Low-maintenance Perennials

Friday, September 16th, 2011 by Jenny Watts
    • Trim foliage on grape vines to allow more sun to reach the fruit and ripen the grapes.
    • If your bearded iris blooms were sparse this year or the plants are more than four years old, now is the time to divide and replant them. Mix some bone meal into the soil, and plant the rhizomes just beneath the soil surface.
    • Lilac bushes will bloom better next spring if you cut back on the watering now.
    • Keep apples picked up from under the trees to help control the spread of coddling moths which make wormy apples.
    • Cover newly planted vegetable starts to protect them from birds. Spray cabbage and broccoli plants with BT to control cabbage worms which make holes in the leaves.

Low-maintenance Perennials

Perennials give us some of the best flowers in the garden. These hardy plants come back year after year getting bigger and better each time. Most perennials take a lot of dead-heading to keep them looking nice throughout their blooming time, but there are a few that are easier to care for. Cut them down when they are done flowering and that’s all the maintenance they need.

Sedum Autumn Joy is a well-known favorite that attracts butterflies. The leaves grow close to the ground, then once a year it sends up shoots topped with soft pink flowers, similar to yarrow. As the days get shorter, the flowers turn a rich rusty red.

Moonbeam Coreopsis produces star-like blossoms of pale yellow with finely textured foliage that is good-looking all season. It blooms from July through October and spreads 18-24” wide.

Black-eyed Susan, Rudbeckia fulgida ‘Goldsturm’, grows into a large clump with 3’ tall golden, black-centered, daisy flowers bloom from August to October.  Seed heads are attractive to birds in the fall and winter.

Stella D’oro Daylily has bright, golden-yellow flowers that bloom throughout the summer above fresh green leaves. It is compact, growing only 16 inches tall, and is good for containers and flower borders.

Purple Dome New England Aster is a compact aster with dark green foliage and profuse bloom of dark purple daisy flowers which can entirely cover the plant in September and October.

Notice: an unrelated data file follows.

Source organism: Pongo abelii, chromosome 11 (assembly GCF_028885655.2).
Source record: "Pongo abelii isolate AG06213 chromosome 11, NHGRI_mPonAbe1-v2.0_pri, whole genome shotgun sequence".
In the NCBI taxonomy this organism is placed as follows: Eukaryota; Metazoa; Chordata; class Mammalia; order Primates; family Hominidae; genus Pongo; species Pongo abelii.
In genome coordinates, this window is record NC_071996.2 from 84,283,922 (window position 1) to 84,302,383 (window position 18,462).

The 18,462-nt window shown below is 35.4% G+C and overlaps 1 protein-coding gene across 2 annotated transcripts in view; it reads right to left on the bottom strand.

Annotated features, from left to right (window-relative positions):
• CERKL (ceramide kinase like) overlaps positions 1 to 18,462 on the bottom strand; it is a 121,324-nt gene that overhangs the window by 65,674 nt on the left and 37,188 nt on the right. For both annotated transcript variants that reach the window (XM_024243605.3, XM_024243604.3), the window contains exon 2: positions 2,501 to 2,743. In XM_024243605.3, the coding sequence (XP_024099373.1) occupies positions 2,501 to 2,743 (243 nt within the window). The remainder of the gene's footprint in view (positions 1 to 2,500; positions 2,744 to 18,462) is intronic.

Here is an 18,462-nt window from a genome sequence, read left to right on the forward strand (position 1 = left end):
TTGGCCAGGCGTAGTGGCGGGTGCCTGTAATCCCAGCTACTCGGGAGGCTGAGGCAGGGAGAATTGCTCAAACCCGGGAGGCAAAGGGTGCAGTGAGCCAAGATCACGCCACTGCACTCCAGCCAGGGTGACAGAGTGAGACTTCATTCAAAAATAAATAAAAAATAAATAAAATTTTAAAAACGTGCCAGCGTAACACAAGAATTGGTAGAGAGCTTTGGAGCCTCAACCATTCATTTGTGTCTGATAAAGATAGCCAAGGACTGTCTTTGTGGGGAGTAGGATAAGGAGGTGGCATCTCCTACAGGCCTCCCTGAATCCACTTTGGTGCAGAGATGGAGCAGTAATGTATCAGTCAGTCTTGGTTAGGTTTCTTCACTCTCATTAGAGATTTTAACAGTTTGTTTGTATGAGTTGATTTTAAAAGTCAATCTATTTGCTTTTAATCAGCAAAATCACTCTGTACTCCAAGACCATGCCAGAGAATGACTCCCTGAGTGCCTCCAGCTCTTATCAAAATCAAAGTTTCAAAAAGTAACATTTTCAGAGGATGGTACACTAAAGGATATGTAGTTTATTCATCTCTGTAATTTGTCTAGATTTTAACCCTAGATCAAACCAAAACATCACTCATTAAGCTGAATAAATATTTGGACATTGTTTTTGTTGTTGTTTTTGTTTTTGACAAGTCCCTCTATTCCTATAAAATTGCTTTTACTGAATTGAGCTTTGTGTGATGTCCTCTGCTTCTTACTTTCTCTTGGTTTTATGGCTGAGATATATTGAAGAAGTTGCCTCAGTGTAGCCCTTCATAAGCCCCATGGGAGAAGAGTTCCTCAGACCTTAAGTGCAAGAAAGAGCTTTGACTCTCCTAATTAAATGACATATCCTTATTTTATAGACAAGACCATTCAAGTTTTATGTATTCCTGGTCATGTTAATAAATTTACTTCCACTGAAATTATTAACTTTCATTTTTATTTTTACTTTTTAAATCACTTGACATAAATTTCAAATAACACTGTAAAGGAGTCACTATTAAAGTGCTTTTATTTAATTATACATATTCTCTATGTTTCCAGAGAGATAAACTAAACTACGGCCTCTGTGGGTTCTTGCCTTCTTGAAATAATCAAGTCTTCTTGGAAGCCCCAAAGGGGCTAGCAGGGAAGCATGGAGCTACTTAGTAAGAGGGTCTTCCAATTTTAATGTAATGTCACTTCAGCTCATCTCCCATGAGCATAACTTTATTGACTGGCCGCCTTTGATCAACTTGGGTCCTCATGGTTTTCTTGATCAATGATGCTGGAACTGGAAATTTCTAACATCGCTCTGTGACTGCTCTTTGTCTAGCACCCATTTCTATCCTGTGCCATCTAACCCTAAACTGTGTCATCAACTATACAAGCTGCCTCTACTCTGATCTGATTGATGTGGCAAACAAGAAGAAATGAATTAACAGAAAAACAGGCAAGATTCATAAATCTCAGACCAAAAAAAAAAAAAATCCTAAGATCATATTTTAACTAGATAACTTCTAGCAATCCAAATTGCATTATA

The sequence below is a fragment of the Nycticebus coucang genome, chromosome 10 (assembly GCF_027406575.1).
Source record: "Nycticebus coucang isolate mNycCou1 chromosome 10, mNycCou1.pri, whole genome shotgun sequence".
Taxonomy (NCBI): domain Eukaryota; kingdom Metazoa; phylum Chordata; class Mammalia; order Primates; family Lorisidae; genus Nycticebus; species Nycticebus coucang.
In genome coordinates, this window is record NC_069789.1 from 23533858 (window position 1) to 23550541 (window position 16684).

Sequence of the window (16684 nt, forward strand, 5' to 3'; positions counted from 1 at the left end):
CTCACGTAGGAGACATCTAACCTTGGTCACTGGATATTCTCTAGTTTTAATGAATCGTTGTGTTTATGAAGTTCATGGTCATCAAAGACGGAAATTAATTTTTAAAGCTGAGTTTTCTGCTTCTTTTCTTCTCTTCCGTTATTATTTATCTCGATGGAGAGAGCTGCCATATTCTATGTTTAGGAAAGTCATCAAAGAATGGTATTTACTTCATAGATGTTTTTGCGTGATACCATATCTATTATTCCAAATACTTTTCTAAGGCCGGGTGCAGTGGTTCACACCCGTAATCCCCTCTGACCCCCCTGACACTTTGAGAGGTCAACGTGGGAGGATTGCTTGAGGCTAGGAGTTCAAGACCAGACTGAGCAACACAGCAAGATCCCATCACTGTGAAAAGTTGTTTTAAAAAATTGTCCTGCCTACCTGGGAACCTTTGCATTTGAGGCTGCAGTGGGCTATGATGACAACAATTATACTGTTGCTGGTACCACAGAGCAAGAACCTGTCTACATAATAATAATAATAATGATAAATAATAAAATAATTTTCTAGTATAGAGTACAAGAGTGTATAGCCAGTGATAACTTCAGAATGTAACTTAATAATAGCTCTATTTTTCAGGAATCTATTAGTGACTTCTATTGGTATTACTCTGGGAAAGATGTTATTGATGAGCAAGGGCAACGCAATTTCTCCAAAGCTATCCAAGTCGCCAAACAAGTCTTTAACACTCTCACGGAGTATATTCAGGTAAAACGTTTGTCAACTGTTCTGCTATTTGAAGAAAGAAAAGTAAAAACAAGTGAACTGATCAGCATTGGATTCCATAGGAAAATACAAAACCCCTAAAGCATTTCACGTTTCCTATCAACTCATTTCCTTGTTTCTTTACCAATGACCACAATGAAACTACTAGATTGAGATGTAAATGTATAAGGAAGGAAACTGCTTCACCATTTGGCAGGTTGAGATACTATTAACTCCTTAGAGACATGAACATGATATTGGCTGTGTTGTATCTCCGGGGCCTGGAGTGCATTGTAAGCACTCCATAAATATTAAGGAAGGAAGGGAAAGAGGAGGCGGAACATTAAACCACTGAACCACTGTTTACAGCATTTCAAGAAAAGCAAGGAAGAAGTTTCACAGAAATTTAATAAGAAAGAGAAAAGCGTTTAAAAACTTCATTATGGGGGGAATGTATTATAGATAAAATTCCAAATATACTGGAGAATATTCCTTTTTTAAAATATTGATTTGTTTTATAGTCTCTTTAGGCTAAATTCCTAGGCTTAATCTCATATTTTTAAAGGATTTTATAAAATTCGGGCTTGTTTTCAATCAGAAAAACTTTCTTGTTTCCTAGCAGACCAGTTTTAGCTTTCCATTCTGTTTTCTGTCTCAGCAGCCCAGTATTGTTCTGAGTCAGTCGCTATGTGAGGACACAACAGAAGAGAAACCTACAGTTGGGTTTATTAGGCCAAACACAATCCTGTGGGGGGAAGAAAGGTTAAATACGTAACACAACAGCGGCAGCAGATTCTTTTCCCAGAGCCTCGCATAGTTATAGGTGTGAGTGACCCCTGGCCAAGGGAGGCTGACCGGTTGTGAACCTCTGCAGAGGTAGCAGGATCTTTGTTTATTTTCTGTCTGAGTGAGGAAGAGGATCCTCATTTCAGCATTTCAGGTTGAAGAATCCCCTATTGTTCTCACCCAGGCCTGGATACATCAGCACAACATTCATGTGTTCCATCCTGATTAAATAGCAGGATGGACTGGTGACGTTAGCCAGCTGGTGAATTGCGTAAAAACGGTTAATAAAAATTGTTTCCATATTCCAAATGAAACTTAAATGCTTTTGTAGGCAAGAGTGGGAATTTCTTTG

Santa Barbara Daisy, Erigeron karvinskianus, is a low-growing perennial that is covered with little white daisy flowers all summer long. It is tolerate drought once established, and can be used as a border plant or to hang over a wall.

Peonies are easy to grow and give you magnificent flowers in May-June. They come in pink, white and red and live for many years, growing into a larger clump with more flowers each year.

For shady areas, Hostas can’t be beat. With their beautiful foliage in different combinations of blue, green, white and yellow, they will fill the shady bed with their colorful leaves. Hostas also bloom in the summer with spikes of lavender to white, lily-like flowers, which can be quite showy.

Heucheras, or Coral Bells, are one of the most diverse and colorful shade perennials.  Plant them as a groundcover, or intersperse some between other plants. Their round leaves come in many colors from bright green to purples to near black, and they send up delicate spikes of white or coral flowers in the summer.

Helleborus is an iron clad deer-proof plant that tolerates dry shade once established. It blooms very early, in late winter with cup-like, greenish-white flowers. Some varieties have pinkish flowers, but their broad leaves are good-looking all year.

Dicentra, or Bleeding Heart, is one of the easiest perennials to grow in the shade. The pretty little pink flowers in the spring resemble pink and white hearts, and when they are done, the plant turns yellow and dies back. Clean up dead foliage and forget about them until next year.